Mike Frost

The way of nature
and the way of grace

“All human nature vigorously resists grace because grace changes us and the change is painful.”
– Flannery O’Connor.

In the film, Tree of Life, one of Terrence Malick’s characters says in voiceover, “The nuns taught us there are two ways through life, the way of Nature and the way of Grace. You have to choose which one you’ll follow.”

But choosing is tough. Even when walking the way of grace you do it right alongside the way of nature.

Jesus referred to that as being in the world, but not of the world. And it’s a specialized balancing act, not one we always get right. At least I don’t.

So my musings here will be about that awkward negotiation between nature and grace, knowing that, as Flannery O’Connor said, we are inclined to resist grace because it hurts to be changed. But in the long run, bottom line, Jesus is king and following the way of grace leads us deeper into the world he’s creating for us.

You probably won’t agree with everything I say, but I’m trying to stimulate a positive, generative conversation. And starting conversations is a good thing, if you ask me. Right?

So join me as I share my thoughts, excerpt my upcoming writing, launch debates and generally rabble-rouse, all in a genuine attempt to figure out what the reign of King Jesus looks like in earthy, real terms, right here, right now.

Latest Blogs

When the country goes temporarily to the dogs

“The fundamental cause of the trouble in the modern world today is that the stupid are cocksure while the intelligent are full of doubt.” – Bertrand Russell   Lord Russell wrote that back in 1933 just as Adolf Hitler was being installed as the duly elected...

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Yep, meaningful public discourse is dead.

Yesterday I posted a link to Meryl Streep’s Golden Globe acceptance speech on Facebook. You know, her impassioned plea for basic human decency in publc discourse. The speech that referred to how “…the person asking to sit in the most respected seat in our country...

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To be shaped as much as to shape

I love this image of a tree growing in a barren plaza, its root system spreading across the cement pavers. I love it, not only because it’s an image of organic life bursting forth from a pretty ugly built environment, but because the trees roots have been shaped by...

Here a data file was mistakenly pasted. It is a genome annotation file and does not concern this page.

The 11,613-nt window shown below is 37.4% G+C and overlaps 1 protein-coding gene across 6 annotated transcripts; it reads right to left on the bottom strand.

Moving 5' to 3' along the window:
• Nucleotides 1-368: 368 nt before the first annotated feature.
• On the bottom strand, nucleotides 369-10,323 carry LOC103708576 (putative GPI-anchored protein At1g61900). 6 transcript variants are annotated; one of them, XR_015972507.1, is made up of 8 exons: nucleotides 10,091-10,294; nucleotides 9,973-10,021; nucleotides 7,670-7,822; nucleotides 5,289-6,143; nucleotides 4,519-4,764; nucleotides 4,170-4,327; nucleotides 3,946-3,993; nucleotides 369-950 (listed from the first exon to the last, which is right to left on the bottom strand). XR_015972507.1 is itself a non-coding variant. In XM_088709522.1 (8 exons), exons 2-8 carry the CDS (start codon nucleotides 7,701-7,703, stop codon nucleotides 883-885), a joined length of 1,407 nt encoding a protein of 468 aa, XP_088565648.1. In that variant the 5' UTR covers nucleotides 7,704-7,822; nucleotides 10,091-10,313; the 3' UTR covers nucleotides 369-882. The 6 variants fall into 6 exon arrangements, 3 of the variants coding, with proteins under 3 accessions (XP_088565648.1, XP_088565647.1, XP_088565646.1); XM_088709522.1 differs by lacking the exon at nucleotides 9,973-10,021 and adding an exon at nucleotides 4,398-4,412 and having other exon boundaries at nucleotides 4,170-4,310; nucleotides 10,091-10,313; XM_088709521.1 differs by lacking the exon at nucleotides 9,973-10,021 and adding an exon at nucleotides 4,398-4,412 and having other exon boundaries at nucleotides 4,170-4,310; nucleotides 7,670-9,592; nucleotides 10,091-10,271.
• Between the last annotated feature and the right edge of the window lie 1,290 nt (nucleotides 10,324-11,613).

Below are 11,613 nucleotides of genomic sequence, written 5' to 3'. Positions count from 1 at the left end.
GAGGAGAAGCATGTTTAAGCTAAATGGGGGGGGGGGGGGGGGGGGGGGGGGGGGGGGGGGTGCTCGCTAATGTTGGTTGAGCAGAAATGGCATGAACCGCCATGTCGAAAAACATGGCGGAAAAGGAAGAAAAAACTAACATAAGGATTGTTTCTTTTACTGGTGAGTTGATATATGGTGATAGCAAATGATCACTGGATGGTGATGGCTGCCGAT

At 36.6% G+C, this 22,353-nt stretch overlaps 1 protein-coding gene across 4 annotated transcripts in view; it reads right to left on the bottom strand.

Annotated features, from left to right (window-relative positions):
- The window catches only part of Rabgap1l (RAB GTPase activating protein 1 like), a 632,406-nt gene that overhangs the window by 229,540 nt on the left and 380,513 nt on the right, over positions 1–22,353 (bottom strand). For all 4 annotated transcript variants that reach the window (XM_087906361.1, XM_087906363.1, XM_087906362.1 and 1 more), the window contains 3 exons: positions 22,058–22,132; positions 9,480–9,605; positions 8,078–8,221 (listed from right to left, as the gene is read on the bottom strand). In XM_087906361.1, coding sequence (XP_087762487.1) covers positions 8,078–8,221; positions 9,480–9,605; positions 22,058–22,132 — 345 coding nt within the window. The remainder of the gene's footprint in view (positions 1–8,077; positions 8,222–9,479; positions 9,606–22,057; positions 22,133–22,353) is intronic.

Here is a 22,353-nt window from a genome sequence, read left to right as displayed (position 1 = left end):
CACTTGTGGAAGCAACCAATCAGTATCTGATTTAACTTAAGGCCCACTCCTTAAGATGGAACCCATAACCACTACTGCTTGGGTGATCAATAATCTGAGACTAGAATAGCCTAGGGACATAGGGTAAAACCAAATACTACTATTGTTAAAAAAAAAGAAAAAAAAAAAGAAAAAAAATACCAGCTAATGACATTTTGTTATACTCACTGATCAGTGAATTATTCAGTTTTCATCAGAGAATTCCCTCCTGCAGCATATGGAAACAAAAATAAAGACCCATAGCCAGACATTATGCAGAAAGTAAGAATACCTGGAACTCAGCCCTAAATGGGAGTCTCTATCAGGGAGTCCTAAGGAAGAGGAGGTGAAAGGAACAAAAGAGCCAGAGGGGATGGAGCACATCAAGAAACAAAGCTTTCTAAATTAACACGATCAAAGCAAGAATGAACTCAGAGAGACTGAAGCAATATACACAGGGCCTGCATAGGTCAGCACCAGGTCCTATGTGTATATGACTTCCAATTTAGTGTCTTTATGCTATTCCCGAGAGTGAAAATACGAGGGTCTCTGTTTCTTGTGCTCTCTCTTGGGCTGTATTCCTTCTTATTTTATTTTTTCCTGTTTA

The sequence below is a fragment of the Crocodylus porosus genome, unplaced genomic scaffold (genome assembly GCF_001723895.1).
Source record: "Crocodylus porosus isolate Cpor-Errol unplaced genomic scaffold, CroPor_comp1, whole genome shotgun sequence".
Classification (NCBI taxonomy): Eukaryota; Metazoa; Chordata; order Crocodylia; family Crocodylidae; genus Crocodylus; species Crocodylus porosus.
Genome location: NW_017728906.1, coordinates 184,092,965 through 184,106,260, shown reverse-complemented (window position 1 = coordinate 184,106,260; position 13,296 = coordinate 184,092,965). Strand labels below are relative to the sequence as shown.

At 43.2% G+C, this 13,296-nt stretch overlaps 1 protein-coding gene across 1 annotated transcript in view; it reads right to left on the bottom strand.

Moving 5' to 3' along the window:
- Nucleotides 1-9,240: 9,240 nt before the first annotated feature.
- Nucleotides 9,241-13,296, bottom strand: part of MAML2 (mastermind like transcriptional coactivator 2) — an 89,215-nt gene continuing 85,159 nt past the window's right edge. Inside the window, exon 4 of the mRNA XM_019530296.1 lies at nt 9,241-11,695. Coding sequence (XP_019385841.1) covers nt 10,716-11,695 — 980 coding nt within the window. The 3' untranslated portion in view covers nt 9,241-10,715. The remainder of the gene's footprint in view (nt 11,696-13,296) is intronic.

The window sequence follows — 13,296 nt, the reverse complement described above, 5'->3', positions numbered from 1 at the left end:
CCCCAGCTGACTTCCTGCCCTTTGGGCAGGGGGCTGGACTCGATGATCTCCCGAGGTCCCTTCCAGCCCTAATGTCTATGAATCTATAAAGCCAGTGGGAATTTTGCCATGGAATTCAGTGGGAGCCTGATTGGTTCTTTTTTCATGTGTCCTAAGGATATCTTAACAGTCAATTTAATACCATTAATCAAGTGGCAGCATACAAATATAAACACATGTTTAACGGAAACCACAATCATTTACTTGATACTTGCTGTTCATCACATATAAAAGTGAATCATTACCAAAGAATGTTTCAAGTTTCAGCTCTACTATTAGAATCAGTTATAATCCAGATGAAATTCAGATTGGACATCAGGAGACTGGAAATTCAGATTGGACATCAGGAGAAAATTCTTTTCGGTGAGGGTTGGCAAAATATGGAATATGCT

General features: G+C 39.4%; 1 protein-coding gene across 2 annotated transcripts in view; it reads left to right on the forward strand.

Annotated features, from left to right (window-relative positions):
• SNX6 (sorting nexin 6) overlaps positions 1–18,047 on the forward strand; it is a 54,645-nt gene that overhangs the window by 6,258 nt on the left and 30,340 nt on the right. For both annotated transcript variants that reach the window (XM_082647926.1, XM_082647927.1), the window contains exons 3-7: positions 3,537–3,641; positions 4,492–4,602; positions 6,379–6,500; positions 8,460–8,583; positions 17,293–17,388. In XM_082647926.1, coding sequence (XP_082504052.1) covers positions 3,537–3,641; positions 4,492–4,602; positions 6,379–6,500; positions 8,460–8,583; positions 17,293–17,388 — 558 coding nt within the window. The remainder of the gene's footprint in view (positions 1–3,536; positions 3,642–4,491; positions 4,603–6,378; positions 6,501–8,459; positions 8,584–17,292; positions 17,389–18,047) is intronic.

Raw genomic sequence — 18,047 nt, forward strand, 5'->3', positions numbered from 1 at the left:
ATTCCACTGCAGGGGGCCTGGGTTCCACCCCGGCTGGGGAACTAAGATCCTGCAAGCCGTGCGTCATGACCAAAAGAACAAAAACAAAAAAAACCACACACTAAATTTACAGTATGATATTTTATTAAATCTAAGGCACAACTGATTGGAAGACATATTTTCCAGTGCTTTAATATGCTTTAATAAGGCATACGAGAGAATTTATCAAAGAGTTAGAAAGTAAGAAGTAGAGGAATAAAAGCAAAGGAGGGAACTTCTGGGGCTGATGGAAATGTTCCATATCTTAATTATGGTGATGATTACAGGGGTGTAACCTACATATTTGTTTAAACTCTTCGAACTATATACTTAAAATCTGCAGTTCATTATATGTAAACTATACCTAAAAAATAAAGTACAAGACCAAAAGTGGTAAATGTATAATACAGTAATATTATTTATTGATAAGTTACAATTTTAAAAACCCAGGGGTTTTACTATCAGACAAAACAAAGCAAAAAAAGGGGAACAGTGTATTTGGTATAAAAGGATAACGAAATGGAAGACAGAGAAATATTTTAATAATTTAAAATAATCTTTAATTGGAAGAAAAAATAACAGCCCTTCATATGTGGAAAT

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Give thanks for the kindness of strangers

My mother died last week. She was 85 years old and frail. We’d watched her slowly diminish over recent years, like a flame tapering ever smaller. On her last day, that flame barely flickered at all until at the very end it gently extinguished itself. It was peaceful...

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This old man is showing me how to face death

I’m no music critic, which will be immediately apparent as you read this meditation on Leonard Cohen’s new album. I’m a longtime fan. And I strive, with varying degrees of success, to be a spiritual man. I admit that being both those things makes me biased when it...

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Halloween is a window into our collective soul

There’s a reason we dress up the way we do at Halloween, you know. And it’s not just dumb, stupid fun. Your Halloween costume says something important about the world you live in. This year, Americans will spend a cool $8 billion on Halloween celebrations, including...

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Not Everything Has to Make Sense

On the east coast of Japan, in the small town of Otsuchi, on a hill overlooking the Pacific, a 70 year old man named Itaru Sasaki has installed an unusual garden feature – a phone booth. Like the ones Clark Kent used to use when he was in hurry to save Metropolis. Or...

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The Lost Art of Neighboring

In a typical suburban home, not far from where I live, a man was recently observed carrying out modifications to his house. Neighbors saw him on the roof working with power tools and assumed he was just carrying out some basic repairs. He seemed purposeful and...